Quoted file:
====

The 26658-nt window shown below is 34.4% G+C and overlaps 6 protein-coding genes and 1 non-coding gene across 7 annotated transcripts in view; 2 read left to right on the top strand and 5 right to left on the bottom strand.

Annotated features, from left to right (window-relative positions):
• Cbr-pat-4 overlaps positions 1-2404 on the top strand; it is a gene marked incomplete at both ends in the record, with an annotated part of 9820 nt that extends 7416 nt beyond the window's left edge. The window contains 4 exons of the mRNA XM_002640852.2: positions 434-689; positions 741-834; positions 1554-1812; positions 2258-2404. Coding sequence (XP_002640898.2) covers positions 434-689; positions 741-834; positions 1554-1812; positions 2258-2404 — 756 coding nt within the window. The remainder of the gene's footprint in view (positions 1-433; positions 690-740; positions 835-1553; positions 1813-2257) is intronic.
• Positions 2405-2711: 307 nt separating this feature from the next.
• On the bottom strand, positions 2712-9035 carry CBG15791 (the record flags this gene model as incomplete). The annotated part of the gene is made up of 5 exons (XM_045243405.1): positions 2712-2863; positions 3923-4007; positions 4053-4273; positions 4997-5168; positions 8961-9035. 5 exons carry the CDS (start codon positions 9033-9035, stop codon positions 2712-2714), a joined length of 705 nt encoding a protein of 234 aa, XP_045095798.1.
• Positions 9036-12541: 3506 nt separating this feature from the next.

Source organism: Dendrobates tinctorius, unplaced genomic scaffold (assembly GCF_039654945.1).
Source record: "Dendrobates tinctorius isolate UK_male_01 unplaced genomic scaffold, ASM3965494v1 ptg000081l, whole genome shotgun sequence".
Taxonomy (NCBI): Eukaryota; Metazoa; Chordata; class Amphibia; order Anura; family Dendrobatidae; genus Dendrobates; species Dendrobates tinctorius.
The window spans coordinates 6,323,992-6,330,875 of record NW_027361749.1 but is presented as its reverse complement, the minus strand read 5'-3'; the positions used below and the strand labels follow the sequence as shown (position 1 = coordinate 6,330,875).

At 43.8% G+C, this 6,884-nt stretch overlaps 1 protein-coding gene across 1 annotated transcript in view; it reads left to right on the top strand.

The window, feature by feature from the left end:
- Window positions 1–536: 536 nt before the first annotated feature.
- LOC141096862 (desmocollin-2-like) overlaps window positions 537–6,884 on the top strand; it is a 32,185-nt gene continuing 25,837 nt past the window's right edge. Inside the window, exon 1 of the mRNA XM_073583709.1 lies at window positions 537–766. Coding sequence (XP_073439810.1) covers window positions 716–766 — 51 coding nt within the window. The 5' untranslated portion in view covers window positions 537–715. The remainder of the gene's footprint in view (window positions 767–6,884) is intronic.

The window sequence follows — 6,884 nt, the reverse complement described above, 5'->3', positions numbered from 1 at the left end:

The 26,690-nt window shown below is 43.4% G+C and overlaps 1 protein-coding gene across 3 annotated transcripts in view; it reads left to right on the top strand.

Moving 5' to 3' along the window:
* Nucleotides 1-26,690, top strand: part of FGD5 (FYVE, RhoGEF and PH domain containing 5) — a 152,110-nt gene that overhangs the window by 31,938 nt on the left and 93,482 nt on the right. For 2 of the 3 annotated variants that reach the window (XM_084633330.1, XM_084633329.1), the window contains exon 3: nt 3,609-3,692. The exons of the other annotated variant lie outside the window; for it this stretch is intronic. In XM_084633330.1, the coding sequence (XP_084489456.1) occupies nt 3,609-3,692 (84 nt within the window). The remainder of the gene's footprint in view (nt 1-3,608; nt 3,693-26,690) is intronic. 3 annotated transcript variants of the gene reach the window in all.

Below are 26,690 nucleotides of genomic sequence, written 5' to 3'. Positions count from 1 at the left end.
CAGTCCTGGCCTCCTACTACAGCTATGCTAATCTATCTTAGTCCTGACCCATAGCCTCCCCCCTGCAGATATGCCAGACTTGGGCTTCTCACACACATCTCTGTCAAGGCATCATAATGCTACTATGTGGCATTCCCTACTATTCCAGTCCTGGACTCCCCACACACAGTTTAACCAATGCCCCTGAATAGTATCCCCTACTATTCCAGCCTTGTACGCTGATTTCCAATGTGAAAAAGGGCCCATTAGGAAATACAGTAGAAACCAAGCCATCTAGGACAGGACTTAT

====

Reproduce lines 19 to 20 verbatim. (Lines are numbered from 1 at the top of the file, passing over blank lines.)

Below are 26,690 nucleotides of genomic sequence, written 5' to 3'. Positions count from 1 at the left end.
CAGTCCTGGCCTCCTACTACAGCTATGCTAATCTATCTTAGTCCTGACCCATAGCCTCCCCCCTGCAGATATGCCAGACTTGGGCTTCTCACACACATCTCTGTCAAGGCATCATAATGCTACTATGTGGCATTCCCTACTATTCCAGTCCTGGACTCCCCACACACAGTTTAACCAATGCCCCTGAATAGTATCCCCTACTATTCCAGCCTTGTACGCTGATTTCCAATGTGAAAAAGGGCCCATTAGGAAATACAGTAGAAACCAAGCCATCTAGGACAGGACTTAT